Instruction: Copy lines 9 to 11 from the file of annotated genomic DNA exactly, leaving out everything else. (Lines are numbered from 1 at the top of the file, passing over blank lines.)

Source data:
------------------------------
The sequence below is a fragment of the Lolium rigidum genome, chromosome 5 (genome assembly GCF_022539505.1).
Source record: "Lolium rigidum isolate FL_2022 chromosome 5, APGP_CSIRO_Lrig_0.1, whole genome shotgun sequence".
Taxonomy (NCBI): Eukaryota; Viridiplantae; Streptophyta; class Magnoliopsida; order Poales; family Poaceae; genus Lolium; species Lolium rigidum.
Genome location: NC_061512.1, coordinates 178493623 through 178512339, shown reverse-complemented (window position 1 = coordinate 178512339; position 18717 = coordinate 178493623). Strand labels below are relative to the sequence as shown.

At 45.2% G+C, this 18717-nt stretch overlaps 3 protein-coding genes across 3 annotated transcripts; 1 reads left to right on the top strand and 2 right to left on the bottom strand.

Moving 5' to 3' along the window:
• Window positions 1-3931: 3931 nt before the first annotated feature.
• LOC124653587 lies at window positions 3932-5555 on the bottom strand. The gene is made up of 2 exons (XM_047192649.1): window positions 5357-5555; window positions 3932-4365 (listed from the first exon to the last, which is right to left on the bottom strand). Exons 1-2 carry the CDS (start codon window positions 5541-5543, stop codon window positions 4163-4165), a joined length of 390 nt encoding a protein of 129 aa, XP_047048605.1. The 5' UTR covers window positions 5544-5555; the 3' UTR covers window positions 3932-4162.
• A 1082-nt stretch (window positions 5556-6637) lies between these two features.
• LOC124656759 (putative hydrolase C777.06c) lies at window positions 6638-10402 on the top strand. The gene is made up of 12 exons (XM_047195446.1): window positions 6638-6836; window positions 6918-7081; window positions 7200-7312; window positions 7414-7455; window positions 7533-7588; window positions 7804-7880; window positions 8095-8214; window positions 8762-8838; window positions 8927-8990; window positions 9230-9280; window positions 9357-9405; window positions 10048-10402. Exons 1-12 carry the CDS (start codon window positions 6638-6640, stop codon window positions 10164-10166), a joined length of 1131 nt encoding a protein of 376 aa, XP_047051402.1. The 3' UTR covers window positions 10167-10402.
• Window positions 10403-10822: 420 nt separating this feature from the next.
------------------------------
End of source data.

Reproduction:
• A 1082-nt stretch (window positions 5556-6637) lies between these two features.
• LOC124656759 (putative hydrolase C777.06c) lies at window positions 6638-10402 on the top strand. The gene is made up of 12 exons (XM_047195446.1): window positions 6638-6836; window positions 6918-7081; window positions 7200-7312; window positions 7414-7455; window positions 7533-7588; window positions 7804-7880; window positions 8095-8214; window positions 8762-8838; window positions 8927-8990; window positions 9230-9280; window positions 9357-9405; window positions 10048-10402. Exons 1-12 carry the CDS (start codon window positions 6638-6640, stop codon window positions 10164-10166), a joined length of 1131 nt encoding a protein of 376 aa, XP_047051402.1. The 3' UTR covers window positions 10167-10402.
• Window positions 10403-10822: 420 nt separating this feature from the next.